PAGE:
Rolling Stone

Capitol riot defendants have been complaining about the conditions in the Washington, D.C., jail where they’re being held. One judge isn’t having it. “They’re running a jail, not a hotel,” Judge Emmitt Sullivan said in a hearing on Wednesday (10/28). “Some people want hotel services.”


One such case is that of Christopher Worrell, a member of the Proud Boys who is claiming mistreatment. The Department of Justice said in a court filing on Wednesday he has “invented” many of his medical needs.


“The government has repeatedly been unable to sort fact from fiction in reviewing Mr. Worrell’s many claims of medical mistreatment because those claims have often been refuted, or at best unsubstantiated, by the medical notes and records that the government later obtains,” prosecutors wrote in the filing.

The problems at the DC Jail are real…


Meanwhile, witnesses who testified at the hearing corroborated many of the allegations in the USMS report, describing issues with food and water access, human waste in cells, and mistreatment from staff.

Witnesses also stressed that the poor conditions in the jail have been ongoing for years.


But though the complaints of white Jan. 6 defendants helped to kickstart this round of scrutiny to jail conditions, attorneys with the Public Defender Service testified Wednesday that about 87% of the D.C. jail population is Black, and 93% of the jail population is nonwhite. And Jan. 6 defendants are not among the people the USMS has been moving to Lewisburg, because they are being held in an area of the D.C. jail complex that the USMS labeled up to federal standards.

Yet conditions in the separate facility holding the 1/6 defendants has been deemed up to federal standards…


The U.S. Marshals Service said on Tuesday (11/2) it would remove about 400 federal inmates from a Washington, D.C., jail after a surprise inspection revealed that one of its facilities did not meet the minimum standards required by federal regulations.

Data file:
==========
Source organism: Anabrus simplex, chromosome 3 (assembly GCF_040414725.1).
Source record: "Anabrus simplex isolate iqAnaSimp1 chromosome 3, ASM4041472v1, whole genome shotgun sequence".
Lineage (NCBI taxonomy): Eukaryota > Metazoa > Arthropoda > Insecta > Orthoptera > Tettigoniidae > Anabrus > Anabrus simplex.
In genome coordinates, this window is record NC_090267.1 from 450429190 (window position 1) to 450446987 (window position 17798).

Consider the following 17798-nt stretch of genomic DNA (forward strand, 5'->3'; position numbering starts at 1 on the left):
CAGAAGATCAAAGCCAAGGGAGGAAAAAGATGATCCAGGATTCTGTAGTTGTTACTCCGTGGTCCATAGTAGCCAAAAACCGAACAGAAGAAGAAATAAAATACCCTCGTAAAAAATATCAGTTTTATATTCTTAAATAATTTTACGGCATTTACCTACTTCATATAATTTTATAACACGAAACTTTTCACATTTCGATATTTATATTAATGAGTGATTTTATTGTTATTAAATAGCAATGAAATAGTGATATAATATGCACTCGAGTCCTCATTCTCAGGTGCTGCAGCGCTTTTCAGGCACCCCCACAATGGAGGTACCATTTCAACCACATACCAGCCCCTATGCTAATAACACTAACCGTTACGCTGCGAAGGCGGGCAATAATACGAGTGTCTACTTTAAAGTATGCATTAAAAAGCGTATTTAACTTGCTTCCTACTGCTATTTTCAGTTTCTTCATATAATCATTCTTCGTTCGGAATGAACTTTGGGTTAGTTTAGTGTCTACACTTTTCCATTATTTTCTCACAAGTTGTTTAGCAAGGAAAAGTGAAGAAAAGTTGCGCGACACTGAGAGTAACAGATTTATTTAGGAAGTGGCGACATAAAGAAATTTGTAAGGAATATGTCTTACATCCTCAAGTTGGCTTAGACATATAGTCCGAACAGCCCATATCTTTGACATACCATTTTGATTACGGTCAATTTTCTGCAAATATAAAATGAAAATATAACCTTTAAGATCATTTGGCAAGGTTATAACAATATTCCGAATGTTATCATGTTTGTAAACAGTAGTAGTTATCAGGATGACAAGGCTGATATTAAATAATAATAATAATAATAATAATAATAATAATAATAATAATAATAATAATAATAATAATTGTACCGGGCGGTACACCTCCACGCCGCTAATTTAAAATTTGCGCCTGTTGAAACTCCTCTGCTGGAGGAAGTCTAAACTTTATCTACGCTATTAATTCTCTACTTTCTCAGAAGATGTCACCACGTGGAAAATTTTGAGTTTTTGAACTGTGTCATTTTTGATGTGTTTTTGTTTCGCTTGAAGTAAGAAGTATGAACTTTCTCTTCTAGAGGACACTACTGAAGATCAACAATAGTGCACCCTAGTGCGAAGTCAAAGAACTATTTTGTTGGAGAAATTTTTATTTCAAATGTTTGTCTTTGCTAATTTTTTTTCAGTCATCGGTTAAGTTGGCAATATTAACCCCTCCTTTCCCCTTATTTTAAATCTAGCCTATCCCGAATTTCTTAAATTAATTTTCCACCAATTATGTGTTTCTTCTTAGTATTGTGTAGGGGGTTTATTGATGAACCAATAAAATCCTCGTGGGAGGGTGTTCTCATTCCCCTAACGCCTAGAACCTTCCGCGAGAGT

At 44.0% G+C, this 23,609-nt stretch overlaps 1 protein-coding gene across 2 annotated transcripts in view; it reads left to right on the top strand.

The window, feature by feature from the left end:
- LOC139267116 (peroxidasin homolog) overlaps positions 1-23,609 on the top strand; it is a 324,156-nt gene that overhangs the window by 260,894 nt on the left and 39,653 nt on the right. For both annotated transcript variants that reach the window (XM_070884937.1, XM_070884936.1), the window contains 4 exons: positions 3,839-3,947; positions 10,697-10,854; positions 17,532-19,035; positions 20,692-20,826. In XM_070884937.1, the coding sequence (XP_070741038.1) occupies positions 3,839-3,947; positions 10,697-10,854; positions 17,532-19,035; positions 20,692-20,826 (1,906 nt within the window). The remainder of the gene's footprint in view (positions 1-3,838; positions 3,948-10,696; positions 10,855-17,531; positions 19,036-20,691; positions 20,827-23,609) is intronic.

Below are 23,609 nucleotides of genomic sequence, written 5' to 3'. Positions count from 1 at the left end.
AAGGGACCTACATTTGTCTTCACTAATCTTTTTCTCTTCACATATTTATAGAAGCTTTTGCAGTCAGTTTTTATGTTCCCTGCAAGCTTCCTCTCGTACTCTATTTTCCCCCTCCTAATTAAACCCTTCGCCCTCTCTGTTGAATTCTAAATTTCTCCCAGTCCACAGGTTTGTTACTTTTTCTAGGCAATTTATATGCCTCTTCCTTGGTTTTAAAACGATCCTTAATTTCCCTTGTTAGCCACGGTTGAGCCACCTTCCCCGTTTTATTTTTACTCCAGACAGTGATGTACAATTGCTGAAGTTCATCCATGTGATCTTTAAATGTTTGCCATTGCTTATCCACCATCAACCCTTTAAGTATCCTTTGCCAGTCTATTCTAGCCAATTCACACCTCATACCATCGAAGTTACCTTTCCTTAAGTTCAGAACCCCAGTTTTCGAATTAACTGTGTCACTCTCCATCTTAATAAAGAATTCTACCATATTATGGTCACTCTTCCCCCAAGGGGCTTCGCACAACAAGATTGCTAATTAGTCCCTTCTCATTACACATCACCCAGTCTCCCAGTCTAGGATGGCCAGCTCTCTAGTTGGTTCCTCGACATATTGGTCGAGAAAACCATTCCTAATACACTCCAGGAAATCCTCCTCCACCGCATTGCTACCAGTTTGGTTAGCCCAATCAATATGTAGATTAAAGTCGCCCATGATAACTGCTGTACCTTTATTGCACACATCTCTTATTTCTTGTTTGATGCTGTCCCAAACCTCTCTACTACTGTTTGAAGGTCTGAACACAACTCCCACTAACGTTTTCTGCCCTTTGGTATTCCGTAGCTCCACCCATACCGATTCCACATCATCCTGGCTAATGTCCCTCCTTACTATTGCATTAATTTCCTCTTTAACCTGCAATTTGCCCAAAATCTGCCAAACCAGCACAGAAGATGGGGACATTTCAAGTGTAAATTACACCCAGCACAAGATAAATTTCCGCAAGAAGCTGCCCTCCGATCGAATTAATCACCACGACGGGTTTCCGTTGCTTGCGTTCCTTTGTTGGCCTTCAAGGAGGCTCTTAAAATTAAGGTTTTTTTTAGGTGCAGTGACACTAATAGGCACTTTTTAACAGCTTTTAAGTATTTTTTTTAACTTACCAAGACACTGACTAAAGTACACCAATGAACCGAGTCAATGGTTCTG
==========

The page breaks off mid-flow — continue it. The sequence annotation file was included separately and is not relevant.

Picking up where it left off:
The Marshals Service said its inspection, which took place on the week of Oct. 18, looked at two D.C. facilities – a treatment facility and the Central Detention Facility.


About 120 detainees, including all of those being held pending trial for alleged offenses related to the Jan. 6 attack on the U.S. Capitol, are being held at the treatment facility.

The inspection there did “not identify conditions that would necessitate the transfer of inmates,” the Marshals Service said, noting that the problems identified were limited to the Central Detention Facility.

The Correctional Treatment Facility where they’re being held is where DC predominantly holds it’s female inmates

At some point, Greene, her entourage of staffers, and Gohmert split off from the larger group and made their way to the unit in CTF where the Jan. 6 defendants are being held. She tweeted that she joined them in their nightly singing of the national anthem, which happens at 9 p.m. That indicates that she was in the jail longer than the local lawmakers, who say their tour lasted roughly an hour.


She also described visiting the Jan. 6 defendants, whom she called “forgotten & hopeless.”

“It was like walking into a prisoner of war camp and seeing men whose eyes can’t believe someone had made it in to see them. They are suffering greatly,” she said. “Virtually no medical care, very poor food quality, and being put through re-education which most of them are rejecting.”

Let’s hope Marjorie Taylor Greene gets to join them again soon as a prisoner herself.

Liked it? Take a second to support IIMAGINE EDITOR on Patreon!

This is a Creative Commons article. The original version of this article appeared here.


Please enter your comment!
Please enter your name here